Twelve Steps

Tasha Smith Actors Workshop - Acting Tools

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TWELVE STEPS To Becoming A Great Actor

As a comprehensive acting tool, TSAW follows 12-steps to becoming a great actor based on Ivana Chubbuck’s technique found in her book, “The Power of the Actor.” For more details about these 12-steps please click here for — highly recommended by Tasha Smith.

  1. Overall Objective: What does your character want from life more than anything? Finding out what your character wants throughout the script. It’s important for the actor to identify their character’s primal need, goal or OBJECTIVE. It’s best used when an actor finds the appropriate personal pain that can effectively drive this OBJECTIVE.
  2. Scene Objective: What your character wants over the course of an entire scene, which supports the character’s OVERALL OBJECTIVE.
  3. Obstacle: Determining the physical, emotional and mental hurdles that make it difficult for your character to achieve his or her overall and SCENE OBJECTIVE.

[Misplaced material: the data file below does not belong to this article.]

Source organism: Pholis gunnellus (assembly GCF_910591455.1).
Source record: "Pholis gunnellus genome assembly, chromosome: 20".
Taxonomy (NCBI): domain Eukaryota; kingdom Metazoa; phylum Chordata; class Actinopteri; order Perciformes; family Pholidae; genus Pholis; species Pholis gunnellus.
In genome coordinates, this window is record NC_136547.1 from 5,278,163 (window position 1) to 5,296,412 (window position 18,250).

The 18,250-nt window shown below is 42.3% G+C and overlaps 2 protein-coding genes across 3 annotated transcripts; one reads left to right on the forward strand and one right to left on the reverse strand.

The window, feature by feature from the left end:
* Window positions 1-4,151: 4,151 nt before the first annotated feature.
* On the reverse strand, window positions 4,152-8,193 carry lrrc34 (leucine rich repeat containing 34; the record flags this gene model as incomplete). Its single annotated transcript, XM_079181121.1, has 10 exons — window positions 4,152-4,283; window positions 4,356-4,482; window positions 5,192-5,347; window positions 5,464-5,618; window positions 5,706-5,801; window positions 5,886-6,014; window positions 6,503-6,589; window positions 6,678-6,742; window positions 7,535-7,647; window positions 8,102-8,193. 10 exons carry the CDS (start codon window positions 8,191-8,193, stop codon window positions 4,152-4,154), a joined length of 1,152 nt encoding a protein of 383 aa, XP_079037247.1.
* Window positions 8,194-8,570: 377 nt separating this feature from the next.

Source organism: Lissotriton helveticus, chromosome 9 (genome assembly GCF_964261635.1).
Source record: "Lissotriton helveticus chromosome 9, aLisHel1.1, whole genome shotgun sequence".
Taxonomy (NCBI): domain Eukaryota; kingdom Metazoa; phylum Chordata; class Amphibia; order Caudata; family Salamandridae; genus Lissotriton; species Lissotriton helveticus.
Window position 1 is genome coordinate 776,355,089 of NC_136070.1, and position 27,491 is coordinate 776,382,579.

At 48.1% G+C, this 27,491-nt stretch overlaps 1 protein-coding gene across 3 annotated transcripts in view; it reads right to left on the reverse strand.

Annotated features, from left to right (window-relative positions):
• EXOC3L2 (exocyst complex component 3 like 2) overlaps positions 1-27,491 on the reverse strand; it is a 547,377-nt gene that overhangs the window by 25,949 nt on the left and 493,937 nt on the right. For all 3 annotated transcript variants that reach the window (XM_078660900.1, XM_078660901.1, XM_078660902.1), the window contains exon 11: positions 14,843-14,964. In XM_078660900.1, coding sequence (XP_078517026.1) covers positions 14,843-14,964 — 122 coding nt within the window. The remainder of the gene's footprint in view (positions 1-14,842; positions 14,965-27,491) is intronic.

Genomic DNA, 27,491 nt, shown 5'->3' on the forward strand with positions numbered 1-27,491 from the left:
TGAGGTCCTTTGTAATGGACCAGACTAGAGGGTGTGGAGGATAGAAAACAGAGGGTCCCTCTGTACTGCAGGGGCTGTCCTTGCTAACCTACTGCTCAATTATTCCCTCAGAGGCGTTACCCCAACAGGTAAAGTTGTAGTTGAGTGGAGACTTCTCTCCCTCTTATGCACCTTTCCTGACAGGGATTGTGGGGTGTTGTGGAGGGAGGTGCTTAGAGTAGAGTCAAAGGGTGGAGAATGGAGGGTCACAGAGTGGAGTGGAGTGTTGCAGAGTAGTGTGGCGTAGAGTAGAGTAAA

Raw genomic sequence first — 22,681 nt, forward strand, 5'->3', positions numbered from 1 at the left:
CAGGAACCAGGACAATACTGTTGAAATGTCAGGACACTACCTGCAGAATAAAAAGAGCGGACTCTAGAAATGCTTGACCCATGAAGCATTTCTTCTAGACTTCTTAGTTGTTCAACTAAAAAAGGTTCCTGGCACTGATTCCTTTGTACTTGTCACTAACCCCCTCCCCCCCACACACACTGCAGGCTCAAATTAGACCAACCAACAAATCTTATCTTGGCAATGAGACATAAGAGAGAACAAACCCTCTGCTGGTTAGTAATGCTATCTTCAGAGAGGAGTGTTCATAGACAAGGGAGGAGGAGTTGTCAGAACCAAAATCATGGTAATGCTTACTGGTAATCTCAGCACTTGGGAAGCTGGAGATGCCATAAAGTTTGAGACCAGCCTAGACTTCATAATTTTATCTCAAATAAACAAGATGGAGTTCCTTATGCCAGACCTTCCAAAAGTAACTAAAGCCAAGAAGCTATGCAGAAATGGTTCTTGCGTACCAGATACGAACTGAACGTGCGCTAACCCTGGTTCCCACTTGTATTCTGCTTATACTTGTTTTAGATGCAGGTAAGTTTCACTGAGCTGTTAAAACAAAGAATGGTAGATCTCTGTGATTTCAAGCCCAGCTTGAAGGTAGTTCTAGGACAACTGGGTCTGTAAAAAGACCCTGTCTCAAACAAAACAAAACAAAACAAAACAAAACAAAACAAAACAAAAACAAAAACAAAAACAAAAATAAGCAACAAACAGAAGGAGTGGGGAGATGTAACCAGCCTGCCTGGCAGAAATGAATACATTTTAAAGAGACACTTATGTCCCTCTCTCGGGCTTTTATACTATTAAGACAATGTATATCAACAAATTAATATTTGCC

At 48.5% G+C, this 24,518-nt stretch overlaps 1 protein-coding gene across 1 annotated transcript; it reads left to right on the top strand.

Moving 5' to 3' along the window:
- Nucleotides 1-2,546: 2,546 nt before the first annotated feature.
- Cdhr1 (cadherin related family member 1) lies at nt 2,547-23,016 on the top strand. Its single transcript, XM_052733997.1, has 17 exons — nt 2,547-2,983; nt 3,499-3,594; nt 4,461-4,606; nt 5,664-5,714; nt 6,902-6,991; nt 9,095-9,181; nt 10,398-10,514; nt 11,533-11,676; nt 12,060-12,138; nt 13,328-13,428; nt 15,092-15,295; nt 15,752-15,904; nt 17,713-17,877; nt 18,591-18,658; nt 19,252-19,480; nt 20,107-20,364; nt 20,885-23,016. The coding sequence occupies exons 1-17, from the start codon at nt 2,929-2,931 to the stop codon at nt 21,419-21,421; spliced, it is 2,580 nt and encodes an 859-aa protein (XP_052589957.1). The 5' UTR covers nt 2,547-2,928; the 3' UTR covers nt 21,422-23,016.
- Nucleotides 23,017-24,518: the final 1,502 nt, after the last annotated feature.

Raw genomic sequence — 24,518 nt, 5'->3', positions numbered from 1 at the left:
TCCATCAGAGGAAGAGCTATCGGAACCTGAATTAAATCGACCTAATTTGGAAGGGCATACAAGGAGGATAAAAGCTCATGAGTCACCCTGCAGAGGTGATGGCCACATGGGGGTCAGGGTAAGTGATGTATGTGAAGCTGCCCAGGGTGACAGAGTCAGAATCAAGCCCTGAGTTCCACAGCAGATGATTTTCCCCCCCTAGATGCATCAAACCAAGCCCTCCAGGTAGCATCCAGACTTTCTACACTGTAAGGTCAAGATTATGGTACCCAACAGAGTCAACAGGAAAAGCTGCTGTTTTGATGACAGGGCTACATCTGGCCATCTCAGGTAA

4. Substitution: Endowing the other actor in the scene with a person from your real life that makes sense to your OVERALL AND SCENE OBJECTIVE.
  5. Inner Objects: The pictures you see in your mind when speaking or hearing about a person place, thing or event.
  6. Beats and Actions: A BEAT is a thought. Every time there’s a change in thought, there’s a BEAT change. ACTIONS are the mini-OBJECTIVES that are attached to each BEAT that support the SCENE OBJECTIVES.
  7. Moment Before: The event that happens before you begin the scene. This is created by your imagination. It gives you a place to move from, physically and emotionally.
  8. Place and Fourth Wall: You endow your character’s physical reality, with your imagination. It’s best used with attributes from your real life, it creates privacy, intimacy, history, meaning and safety.
  9. Doings: The handling of props which produces behavior.
  10. Inner Monologue: The dialogue that’s going on inside your head that you don’t speak out loud. It’s also called an inner thought.
  11. Previous Circumstances: Your character’s history. This is important it’s also called CHARACTER BACKGROUND. This is the information that determines why your character is what he is. And how he operates in the world and why. This will help you to understand your characters behavior and bring more of a real connection.
  12. Let It Go: Just what it means LET IT GO and trust it’s all there. The foundation of your work. Trust your instincts and natural impulses. Stay aware of your surroundings. Be as curious as possible. Stay in touch with your FEELINGS they will come in handy later to utilize as a tool for a scene. Increase your listening and allow organic response. Stay open and try to write every thing down onto your script.